Turning Learning Right Side Up: Putting Education Back on Track

Turning Learning Right Side Up: Putting Education Back on Track

Language: English

Pages: 224

ISBN: 0132346494

Format: PDF / Kindle (mobi) / ePub


In the age of the Internet, we educate people much as we did during the Industrial Revolution. We educate them for a world that no longer exists, instilling values antithetical to those of a free, 21st century democracy. Worst of all, too many schools extinguish the very creativity and joy they ought to nourish.

 

In Turning Learning Right Side Up, legendary systems scientist Dr. Russell Ackoff and “in-the-trenches” education innovator Daniel Greenberg offer a radically new path forward. In the year’s most provocative conversation, they take on the very deepest questions about education: What should be its true purpose? Do classrooms make sense anymore? What should individuals contribute to their own education? Are yesterday’s distinctions between subjects--and between the arts and sciences--still meaningful? What would the ideal lifelong education look like--at K-12, in universities, in the workplace, and beyond?

 

Ackoff and Greenberg each have experience making radical change work--successfully. Here, they combine deep idealism with a relentless focus on the real world--and arrive at solutions that are profoundly sensible and powerfully compelling.

 

Why today’s educational system fails--and why superficial reforms won’t help
The questions politicians won’t ask--and the answers they don’t want to hear

 

How do people learn--and why do they choose to learn?
Creating schools that reflect what we know about learning

 

In a 21st century democracy, what values must we nurture?
...and why aren’t we nurturing them?

 

How can tomorrow’s “ideal schools” be operated and funded?
A plan that cuts through political gridlock and can actually work

 

Beyond schools: building a society of passionate lifelong learners
Learning from childhood to college to workplace through retirement

 

Reinventing Learning for the Next Century: How We Can, and Why We Must

 

An extraordinary conversation about the very deepest questions...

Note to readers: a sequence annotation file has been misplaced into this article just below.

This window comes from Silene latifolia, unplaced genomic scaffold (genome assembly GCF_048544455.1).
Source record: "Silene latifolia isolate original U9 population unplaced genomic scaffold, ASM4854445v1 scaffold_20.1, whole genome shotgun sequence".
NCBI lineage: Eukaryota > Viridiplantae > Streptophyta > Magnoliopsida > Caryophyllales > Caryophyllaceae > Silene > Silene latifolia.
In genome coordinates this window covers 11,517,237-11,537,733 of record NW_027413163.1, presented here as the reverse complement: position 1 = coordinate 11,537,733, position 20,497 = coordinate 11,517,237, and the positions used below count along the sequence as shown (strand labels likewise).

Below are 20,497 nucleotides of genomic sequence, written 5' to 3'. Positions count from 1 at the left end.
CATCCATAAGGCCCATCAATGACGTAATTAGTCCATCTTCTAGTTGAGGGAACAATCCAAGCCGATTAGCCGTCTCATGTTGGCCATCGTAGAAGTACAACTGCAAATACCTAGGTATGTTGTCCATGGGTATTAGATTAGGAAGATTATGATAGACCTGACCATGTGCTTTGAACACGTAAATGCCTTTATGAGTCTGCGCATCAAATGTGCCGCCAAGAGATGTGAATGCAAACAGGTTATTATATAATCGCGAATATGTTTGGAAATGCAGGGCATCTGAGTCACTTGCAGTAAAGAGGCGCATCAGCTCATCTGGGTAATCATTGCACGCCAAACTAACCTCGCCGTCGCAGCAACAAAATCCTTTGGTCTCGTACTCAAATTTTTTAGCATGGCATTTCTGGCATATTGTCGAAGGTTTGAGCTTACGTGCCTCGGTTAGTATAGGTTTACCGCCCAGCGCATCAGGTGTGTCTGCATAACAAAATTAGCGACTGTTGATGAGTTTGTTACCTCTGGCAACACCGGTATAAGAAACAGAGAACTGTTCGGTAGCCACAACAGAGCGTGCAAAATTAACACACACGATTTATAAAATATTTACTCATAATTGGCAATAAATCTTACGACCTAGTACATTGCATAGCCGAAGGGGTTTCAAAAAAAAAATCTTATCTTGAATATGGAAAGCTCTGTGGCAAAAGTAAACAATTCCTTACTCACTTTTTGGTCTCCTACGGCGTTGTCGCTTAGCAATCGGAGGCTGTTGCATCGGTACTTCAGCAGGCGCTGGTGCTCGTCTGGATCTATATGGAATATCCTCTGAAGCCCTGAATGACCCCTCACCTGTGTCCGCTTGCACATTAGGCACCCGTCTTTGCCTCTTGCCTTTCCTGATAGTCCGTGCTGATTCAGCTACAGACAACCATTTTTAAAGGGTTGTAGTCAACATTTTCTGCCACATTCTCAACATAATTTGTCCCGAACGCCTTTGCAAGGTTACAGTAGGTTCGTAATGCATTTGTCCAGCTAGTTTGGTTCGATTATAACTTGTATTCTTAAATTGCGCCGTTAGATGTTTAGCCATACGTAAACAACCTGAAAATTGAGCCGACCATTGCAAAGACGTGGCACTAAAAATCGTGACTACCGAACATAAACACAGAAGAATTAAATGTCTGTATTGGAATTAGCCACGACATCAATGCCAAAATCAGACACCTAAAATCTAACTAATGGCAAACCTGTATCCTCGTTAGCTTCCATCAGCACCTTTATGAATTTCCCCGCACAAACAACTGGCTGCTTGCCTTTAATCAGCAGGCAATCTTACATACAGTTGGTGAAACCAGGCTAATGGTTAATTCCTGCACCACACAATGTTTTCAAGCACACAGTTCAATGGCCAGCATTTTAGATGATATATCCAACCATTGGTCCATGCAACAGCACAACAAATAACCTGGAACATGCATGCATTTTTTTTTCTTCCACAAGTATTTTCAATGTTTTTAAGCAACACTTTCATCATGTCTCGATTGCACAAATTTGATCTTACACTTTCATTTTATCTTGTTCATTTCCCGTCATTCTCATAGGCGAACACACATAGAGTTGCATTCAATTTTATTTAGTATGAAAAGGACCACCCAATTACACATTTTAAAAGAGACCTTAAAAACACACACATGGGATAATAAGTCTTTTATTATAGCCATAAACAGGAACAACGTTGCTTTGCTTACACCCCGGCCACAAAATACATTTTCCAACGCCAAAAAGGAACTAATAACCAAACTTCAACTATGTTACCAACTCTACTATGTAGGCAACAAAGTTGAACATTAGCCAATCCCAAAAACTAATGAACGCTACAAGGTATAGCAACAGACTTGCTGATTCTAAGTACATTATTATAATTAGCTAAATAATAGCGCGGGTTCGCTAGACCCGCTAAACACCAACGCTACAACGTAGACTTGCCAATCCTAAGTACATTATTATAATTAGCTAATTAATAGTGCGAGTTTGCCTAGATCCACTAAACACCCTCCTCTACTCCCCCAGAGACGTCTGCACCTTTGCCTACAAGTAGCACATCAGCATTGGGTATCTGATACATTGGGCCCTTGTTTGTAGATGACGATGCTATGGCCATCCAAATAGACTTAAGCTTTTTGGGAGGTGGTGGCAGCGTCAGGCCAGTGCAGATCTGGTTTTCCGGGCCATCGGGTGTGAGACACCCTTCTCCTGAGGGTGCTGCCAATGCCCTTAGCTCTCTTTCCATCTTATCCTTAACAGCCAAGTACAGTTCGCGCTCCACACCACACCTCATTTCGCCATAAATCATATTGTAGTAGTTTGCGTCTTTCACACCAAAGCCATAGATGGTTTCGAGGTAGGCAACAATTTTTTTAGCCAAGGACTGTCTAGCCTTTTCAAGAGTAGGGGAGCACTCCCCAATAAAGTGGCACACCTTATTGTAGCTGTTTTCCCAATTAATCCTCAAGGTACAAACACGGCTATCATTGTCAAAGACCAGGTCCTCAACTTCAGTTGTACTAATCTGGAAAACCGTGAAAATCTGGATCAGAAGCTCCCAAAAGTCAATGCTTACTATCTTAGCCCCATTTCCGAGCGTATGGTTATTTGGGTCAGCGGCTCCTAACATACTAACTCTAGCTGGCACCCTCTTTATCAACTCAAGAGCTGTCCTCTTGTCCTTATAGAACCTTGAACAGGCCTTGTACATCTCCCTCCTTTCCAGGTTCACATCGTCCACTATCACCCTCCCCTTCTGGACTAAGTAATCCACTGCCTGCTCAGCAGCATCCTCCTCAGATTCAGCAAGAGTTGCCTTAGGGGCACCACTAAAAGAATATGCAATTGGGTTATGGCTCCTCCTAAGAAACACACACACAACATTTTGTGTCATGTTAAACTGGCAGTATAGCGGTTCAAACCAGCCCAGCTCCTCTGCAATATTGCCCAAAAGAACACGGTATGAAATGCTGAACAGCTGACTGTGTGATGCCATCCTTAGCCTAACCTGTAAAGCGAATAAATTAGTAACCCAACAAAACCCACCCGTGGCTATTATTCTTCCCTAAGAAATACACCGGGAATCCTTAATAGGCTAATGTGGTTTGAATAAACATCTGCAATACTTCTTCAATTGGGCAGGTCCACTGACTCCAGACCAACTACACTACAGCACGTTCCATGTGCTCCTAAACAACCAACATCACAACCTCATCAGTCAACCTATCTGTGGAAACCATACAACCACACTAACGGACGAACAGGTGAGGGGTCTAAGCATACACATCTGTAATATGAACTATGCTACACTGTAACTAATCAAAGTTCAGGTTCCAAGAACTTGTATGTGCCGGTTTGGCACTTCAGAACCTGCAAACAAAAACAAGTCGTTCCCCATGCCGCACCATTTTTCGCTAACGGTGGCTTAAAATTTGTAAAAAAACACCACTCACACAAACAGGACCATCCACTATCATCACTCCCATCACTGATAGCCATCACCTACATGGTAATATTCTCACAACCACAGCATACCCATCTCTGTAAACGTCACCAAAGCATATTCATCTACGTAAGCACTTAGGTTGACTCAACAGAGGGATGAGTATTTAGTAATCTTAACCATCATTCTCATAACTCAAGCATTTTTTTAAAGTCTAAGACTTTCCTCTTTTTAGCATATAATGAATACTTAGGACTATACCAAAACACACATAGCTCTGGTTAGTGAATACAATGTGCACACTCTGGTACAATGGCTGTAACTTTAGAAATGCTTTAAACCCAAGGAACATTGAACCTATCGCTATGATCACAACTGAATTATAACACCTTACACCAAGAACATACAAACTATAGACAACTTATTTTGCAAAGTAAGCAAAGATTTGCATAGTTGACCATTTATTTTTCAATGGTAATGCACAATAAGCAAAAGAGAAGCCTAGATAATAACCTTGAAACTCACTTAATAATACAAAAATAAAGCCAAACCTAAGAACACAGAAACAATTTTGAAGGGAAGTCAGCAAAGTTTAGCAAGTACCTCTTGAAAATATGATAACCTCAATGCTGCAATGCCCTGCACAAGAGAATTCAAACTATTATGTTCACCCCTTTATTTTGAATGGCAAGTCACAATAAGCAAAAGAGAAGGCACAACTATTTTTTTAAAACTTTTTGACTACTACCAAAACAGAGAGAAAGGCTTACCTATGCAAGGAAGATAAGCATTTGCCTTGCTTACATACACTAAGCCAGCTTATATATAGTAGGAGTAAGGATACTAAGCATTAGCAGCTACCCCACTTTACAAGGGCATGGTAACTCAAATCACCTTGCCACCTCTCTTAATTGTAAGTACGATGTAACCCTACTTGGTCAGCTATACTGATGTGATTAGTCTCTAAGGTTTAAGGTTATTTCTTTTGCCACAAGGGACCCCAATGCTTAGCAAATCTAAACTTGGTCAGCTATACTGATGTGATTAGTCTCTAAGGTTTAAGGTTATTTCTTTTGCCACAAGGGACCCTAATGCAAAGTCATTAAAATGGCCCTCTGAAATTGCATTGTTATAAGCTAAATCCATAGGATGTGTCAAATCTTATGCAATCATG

Today, what is education for?

Where should it take place? How? When?

What is the ideal school?

The ideal lifelong learning experience?

Who should be in charge of education?

And who pays for it all?

 

Over the past 150 years, virtually everything has changed...except education. Schools were designed as factories, to train factory workers. The factories are gone, but the schools haven’t changed. It’s time for us to return to first principles...or formulate new first principles...and reimagine education from the ground up.

 

In Turning Learning Right Side Up, two of this generation’s most provocative thinkers--and practical doers--have done just that. They draw on the latest scientific research, the most enduring human wisdom, and their unique lifelong personal experiences transforming institutions that resist change. And, along the way, they offer a powerful blueprint for a thriving society of passionate lifelong learners.

 

 

 

 

 

 

 

 

 

 

 

 

 

 

 

 

so hard for the pupils? There are many reasons; but one certainty is that, as most schools are set up today in the Western world, learning is something compulsory. It is an Ought: even worse, a Must. And in the lands of freedom the young now sneer at the Oughts and evade or resist the Musts with all their energy.”25 The New World We have all grown so jaded by the constant proclamations of new eras and new beginnings that we seem to have trouble recognizing the real thing when it finally

the result. In the case of schools, one can only wonder at the “logic” that has led to this situation. Does anyone really think that the way to prepare people for the responsible exercise and jealous guardianship of their rights is to raise them in an environment devoid of these rights? Would we for a moment do this in any other area? Would we expect a person to become literate in an environment devoid of the printed word? Would we expect someone to learn moral conduct among a gang of

would be. They then said these faculty members already knew a great deal about the subject. Good, I said, then they will have to find out what they knew before they could arrange a course for them. The students then asked whether they could expect the faculty members to do assignments, attend regularly, and behave as students are normally expected to behave. I assured them the faculty members would be good students as long as the course made their expenditure of time in it worthwhile. The

accessibility of information exchange and retrieval. This has made it feasible in principle for people everywhere to tie into limitless opportunities for learning, human interaction, and personal growth. All the educational modes we discussed in Chapter 15, “Education and the Working Life,” apply not only to people in the workplace, but also to people of any age after they have completed their formal schooling. In fact, nothing we said there is characterized by any upper age limit. The second

way before I learned how to read, by tracing letters. I’d copy her handwriting. Maybe the game would last an hour, and then we’d get back to our activities, to our frenetically busy days.” Indeed, the founders themselves changed their view of the meaning of the word play as they observed the children in the school over the past decades. 70 “A School For Today,” in The Sudbury Valley School Experience, 3rd ed. (Framingham, MA: Sudbury Valley School Press, 1992) p. 209. 71 Sudbury Valley

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